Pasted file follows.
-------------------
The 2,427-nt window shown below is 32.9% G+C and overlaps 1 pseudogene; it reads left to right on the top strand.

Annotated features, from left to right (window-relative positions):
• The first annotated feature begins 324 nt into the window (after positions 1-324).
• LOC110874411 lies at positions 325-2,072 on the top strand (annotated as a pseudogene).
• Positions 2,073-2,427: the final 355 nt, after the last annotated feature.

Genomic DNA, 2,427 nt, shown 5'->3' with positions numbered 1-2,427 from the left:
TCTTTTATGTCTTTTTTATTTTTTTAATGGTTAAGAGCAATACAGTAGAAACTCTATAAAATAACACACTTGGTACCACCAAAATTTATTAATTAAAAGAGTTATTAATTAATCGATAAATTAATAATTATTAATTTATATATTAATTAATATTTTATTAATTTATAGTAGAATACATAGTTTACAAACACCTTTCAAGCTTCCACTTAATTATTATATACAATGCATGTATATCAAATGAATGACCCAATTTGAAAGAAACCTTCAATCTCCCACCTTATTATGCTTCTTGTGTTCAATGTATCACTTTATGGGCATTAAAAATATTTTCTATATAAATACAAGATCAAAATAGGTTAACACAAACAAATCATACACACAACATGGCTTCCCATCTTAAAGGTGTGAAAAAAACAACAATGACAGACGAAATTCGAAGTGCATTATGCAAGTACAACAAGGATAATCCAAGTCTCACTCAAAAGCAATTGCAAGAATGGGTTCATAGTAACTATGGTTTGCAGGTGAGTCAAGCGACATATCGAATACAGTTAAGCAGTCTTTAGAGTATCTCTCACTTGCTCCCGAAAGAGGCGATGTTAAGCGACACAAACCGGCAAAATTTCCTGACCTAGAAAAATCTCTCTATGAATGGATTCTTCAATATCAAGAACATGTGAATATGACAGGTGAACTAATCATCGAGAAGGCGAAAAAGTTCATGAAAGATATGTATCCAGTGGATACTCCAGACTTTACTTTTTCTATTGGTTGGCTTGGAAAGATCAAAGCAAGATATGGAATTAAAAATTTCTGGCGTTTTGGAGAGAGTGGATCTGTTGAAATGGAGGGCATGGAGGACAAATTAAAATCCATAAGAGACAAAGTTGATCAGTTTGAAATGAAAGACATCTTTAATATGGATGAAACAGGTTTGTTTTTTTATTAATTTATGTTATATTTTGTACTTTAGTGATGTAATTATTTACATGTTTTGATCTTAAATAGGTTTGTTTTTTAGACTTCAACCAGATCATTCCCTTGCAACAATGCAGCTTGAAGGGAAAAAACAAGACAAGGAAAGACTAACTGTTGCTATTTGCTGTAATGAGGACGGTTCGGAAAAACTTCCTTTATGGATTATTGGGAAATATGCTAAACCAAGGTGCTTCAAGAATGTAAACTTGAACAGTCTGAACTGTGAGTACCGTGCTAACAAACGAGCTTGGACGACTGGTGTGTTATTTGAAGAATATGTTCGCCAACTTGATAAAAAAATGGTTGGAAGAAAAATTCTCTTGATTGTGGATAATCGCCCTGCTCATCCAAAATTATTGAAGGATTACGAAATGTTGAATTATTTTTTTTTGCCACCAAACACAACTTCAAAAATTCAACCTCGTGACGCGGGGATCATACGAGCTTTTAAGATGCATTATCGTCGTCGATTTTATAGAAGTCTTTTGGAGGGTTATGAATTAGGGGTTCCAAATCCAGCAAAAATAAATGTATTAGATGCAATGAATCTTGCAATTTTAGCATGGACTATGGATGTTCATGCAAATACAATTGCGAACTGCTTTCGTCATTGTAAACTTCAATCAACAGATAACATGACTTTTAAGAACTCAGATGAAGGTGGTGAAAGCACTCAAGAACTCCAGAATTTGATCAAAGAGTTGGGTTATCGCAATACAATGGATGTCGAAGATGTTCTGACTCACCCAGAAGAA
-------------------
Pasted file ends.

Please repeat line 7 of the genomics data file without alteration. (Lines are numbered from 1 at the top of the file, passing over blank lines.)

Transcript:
TCTTTTATGTCTTTTTTATTTTTTTAATGGTTAAGAGCAATACAGTAGAAACTCTATAAAATAACACACTTGGTACCACCAAAATTTATTAATTAAAAGAGTTATTAATTAATCGATAAATTAATAATTATTAATTTATATATTAATTAATATTTTATTAATTTATAGTAGAATACATAGTTTACAAACACCTTTCAAGCTTCCACTTAATTATTATATACAATGCATGTATATCAAATGAATGACCCAATTTGAAAGAAACCTTCAATCTCCCACCTTATTATGCTTCTTGTGTTCAATGTATCACTTTATGGGCATTAAAAATATTTTCTATATAAATACAAGATCAAAATAGGTTAACACAAACAAATCATACACACAACATGGCTTCCCATCTTAAAGGTGTGAAAAAAACAACAATGACAGACGAAATTCGAAGTGCATTATGCAAGTACAACAAGGATAATCCAAGTCTCACTCAAAAGCAATTGCAAGAATGGGTTCATAGTAACTATGGTTTGCAGGTGAGTCAAGCGACATATCGAATACAGTTAAGCAGTCTTTAGAGTATCTCTCACTTGCTCCCGAAAGAGGCGATGTTAAGCGACACAAACCGGCAAAATTTCCTGACCTAGAAAAATCTCTCTATGAATGGATTCTTCAATATCAAGAACATGTGAATATGACAGGTGAACTAATCATCGAGAAGGCGAAAAAGTTCATGAAAGATATGTATCCAGTGGATACTCCAGACTTTACTTTTTCTATTGGTTGGCTTGGAAAGATCAAAGCAAGATATGGAATTAAAAATTTCTGGCGTTTTGGAGAGAGTGGATCTGTTGAAATGGAGGGCATGGAGGACAAATTAAAATCCATAAGAGACAAAGTTGATCAGTTTGAAATGAAAGACATCTTTAATATGGATGAAACAGGTTTGTTTTTTTATTAATTTATGTTATATTTTGTACTTTAGTGATGTAATTATTTACATGTTTTGATCTTAAATAGGTTTGTTTTTTAGACTTCAACCAGATCATTCCCTTGCAACAATGCAGCTTGAAGGGAAAAAACAAGACAAGGAAAGACTAACTGTTGCTATTTGCTGTAATGAGGACGGTTCGGAAAAACTTCCTTTATGGATTATTGGGAAATATGCTAAACCAAGGTGCTTCAAGAATGTAAACTTGAACAGTCTGAACTGTGAGTACCGTGCTAACAAACGAGCTTGGACGACTGGTGTGTTATTTGAAGAATATGTTCGCCAACTTGATAAAAAAATGGTTGGAAGAAAAATTCTCTTGATTGTGGATAATCGCCCTGCTCATCCAAAATTATTGAAGGATTACGAAATGTTGAATTATTTTTTTTTGCCACCAAACACAACTTCAAAAATTCAACCTCGTGACGCGGGGATCATACGAGCTTTTAAGATGCATTATCGTCGTCGATTTTATAGAAGTCTTTTGGAGGGTTATGAATTAGGGGTTCCAAATCCAGCAAAAATAAATGTATTAGATGCAATGAATCTTGCAATTTTAGCATGGACTATGGATGTTCATGCAAATACAATTGCGAACTGCTTTCGTCATTGTAAACTTCAATCAACAGATAACATGACTTTTAAGAACTCAGATGAAGGTGGTGAAAGCACTCAAGAACTCCAGAATTTGATCAAAGAGTTGGGTTATCGCAATACAATGGATGTCGAAGATGTTCTGACTCACCCAGAAGAA